The International Steel Trade Association (ISTA) has written to UK cabinet member Michael Gove suggesting the 25pc import duty on non-European/UK steel into Northern Ireland is “grossly unfair” and puts its members at a disadvantage to European producers and traders.
The association also said it goes against the idea of a “level playing field” laid out in the European-UK free trade agreement. ISTA also said the Northern Ireland Protocol gives the government powers to introduce arrangements to negate the tariffs and it could use article 16 of the protocol to “introduce measures unilaterally to safeguard the market”.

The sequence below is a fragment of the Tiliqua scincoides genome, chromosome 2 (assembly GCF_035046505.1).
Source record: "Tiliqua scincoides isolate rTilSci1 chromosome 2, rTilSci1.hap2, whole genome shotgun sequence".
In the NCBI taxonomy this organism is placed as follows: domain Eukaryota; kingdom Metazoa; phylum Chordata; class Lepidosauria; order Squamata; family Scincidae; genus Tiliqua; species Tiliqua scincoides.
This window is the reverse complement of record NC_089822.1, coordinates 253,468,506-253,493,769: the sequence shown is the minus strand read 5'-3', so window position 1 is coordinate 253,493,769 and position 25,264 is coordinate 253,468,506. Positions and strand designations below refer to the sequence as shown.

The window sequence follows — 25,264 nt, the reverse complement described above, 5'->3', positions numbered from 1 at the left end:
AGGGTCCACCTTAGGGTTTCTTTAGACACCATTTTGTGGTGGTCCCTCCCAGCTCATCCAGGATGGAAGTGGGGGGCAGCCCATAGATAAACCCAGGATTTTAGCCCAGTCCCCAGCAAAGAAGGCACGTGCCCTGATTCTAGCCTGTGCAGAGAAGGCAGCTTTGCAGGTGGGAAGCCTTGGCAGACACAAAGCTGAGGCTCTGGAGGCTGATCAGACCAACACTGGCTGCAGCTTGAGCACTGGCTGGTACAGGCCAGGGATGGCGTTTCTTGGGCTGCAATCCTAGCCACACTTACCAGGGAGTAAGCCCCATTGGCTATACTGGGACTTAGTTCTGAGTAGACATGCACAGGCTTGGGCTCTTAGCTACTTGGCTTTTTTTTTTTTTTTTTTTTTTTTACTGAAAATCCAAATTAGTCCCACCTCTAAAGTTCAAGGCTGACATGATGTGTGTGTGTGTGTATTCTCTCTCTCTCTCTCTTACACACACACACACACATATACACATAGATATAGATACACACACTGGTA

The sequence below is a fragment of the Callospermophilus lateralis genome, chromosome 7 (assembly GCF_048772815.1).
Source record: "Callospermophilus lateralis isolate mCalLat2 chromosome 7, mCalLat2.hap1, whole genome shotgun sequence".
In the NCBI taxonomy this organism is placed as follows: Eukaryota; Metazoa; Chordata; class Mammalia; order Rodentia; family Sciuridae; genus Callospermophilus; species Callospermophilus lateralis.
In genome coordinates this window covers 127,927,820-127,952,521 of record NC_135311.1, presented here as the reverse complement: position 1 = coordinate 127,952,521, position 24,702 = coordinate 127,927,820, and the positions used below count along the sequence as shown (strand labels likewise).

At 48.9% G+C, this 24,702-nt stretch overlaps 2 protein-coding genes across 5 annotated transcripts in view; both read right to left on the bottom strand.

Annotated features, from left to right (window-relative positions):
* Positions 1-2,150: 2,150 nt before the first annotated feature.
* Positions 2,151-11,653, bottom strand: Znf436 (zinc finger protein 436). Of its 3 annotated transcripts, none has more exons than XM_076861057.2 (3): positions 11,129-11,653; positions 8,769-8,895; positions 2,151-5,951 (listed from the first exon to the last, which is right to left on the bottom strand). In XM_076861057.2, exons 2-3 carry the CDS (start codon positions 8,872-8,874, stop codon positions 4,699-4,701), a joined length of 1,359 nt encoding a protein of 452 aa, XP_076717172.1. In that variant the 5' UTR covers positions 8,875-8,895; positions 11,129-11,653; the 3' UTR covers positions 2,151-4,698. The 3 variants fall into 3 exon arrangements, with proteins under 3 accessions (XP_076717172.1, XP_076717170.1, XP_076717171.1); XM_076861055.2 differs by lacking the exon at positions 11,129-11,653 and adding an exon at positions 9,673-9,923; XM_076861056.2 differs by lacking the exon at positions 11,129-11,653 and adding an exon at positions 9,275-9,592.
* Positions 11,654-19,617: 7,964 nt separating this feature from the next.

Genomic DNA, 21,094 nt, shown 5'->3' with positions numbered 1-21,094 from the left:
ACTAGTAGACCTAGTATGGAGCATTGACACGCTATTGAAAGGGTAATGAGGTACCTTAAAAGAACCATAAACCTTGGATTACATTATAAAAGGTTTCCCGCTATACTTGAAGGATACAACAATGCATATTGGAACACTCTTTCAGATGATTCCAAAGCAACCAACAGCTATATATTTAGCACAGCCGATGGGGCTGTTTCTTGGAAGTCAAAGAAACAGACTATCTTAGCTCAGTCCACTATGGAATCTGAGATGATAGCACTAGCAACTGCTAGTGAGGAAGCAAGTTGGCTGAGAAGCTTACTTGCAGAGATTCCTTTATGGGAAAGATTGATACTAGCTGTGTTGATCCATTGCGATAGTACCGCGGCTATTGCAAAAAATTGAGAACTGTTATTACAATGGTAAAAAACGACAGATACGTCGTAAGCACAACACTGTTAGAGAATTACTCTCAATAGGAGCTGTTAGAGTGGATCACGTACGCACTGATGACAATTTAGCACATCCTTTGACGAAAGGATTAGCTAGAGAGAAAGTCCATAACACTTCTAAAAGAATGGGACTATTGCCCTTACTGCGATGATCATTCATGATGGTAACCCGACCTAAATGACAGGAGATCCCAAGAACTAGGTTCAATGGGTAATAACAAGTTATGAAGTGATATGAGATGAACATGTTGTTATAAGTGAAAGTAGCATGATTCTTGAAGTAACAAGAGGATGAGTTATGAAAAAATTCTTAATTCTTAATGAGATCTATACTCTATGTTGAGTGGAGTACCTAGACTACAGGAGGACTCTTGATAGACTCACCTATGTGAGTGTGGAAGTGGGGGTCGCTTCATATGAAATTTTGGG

Addressing an urgent question from Parliamentary Leader of the Democratic Unionist Party Jeffrey Donaldson in Parliament yesterday, Gove said the government was looking at ways for business to avoid paying the tariffs, “through either the quotas or appropriate rebates”. Industry participants have been told this could take six months or more.
Initially participants were told European steel sold into Northern Ireland would carry a 25pc duty. But this guidance has now been reversed, with European material having unfettered access with no quota or duty. Steel from Great Britain sold into Northern Ireland will be drawn down from the UK’s country quota under the European safeguard.
There has been a distinct lack of clarity over the situation for Northern Ireland’s steel imports, and customs arrangements, since the end of the Brexit transition period.
By Colin Richardson